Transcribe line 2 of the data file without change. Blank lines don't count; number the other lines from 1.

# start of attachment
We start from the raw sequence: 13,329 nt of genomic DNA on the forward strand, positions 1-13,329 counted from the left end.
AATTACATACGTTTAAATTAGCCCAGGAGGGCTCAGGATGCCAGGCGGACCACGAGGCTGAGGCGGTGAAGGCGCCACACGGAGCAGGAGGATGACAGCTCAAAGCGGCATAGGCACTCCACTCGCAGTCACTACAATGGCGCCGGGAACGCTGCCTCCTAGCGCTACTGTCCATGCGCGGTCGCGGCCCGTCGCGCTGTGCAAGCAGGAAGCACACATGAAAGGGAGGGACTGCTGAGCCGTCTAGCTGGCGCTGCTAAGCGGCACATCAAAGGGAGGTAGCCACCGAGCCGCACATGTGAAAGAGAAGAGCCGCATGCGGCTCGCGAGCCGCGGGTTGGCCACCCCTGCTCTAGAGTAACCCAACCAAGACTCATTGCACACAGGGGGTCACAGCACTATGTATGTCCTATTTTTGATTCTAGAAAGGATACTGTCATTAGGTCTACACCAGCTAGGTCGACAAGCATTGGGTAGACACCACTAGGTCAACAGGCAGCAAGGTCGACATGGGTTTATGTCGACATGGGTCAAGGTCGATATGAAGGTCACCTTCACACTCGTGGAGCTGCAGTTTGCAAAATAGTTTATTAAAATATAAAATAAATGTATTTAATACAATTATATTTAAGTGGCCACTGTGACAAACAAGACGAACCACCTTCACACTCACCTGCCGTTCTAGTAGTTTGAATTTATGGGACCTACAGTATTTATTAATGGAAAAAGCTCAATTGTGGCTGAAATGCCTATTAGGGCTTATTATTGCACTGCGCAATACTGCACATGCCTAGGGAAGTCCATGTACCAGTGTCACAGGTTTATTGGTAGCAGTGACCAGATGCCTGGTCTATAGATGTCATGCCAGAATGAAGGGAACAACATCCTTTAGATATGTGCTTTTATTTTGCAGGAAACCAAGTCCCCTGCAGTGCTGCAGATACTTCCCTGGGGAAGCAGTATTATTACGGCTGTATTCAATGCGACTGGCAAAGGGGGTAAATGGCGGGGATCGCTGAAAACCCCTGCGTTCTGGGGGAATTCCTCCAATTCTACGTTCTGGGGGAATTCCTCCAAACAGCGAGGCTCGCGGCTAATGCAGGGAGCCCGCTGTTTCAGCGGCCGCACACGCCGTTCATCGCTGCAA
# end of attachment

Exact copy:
AATTACATACGTTTAAATTAGCCCAGGAGGGCTCAGGATGCCAGGCGGACCACGAGGCTGAGGCGGTGAAGGCGCCACACGGAGCAGGAGGATGACAGCTCAAAGCGGCATAGGCACTCCACTCGCAGTCACTACAATGGCGCCGGGAACGCTGCCTCCTAGCGCTACTGTCCATGCGCGGTCGCGGCCCGTCGCGCTGTGCAAGCAGGAAGCACACATGAAAGGGAGGGACTGCTGAGCCGTCTAGCTGGCGCTGCTAAGCGGCACATCAAAGGGAGGTAGCCACCGAGCCGCACATGTGAAAGAGAAGAGCCGCATGCGGCTCGCGAGCCGCGGGTTGGCCACCCCTGCTCTAGAGTAACCCAACCAAGACTCATTGCACACAGGGGGTCACAGCACTATGTATGTCCTATTTTTGATTCTAGAAAGGATACTGTCATTAGGTCTACACCAGCTAGGTCGACAAGCATTGGGTAGACACCACTAGGTCAACAGGCAGCAAGGTCGACATGGGTTTATGTCGACATGGGTCAAGGTCGATATGAAGGTCACCTTCACACTCGTGGAGCTGCAGTTTGCAAAATAGTTTATTAAAATATAAAATAAATGTATTTAATACAATTATATTTAAGTGGCCACTGTGACAAACAAGACGAACCACCTTCACACTCACCTGCCGTTCTAGTAGTTTGAATTTATGGGACCTACAGTATTTATTAATGGAAAAAGCTCAATTGTGGCTGAAATGCCTATTAGGGCTTATTATTGCACTGCGCAATACTGCACATGCCTAGGGAAGTCCATGTACCAGTGTCACAGGTTTATTGGTAGCAGTGACCAGATGCCTGGTCTATAGATGTCATGCCAGAATGAAGGGAACAACATCCTTTAGATATGTGCTTTTATTTTGCAGGAAACCAAGTCCCCTGCAGTGCTGCAGATACTTCCCTGGGGAAGCAGTATTATTACGGCTGTATTCAATGCGACTGGCAAAGGGGGTAAATGGCGGGGATCGCTGAAAACCCCTGCGTTCTGGGGGAATTCCTCCAATTCTACGTTCTGGGGGAATTCCTCCAAACAGCGAGGCTCGCGGCTAATGCAGGGAGCCCGCTGTTTCAGCGGCCGCACACGCCGTTCATCGCTGCAA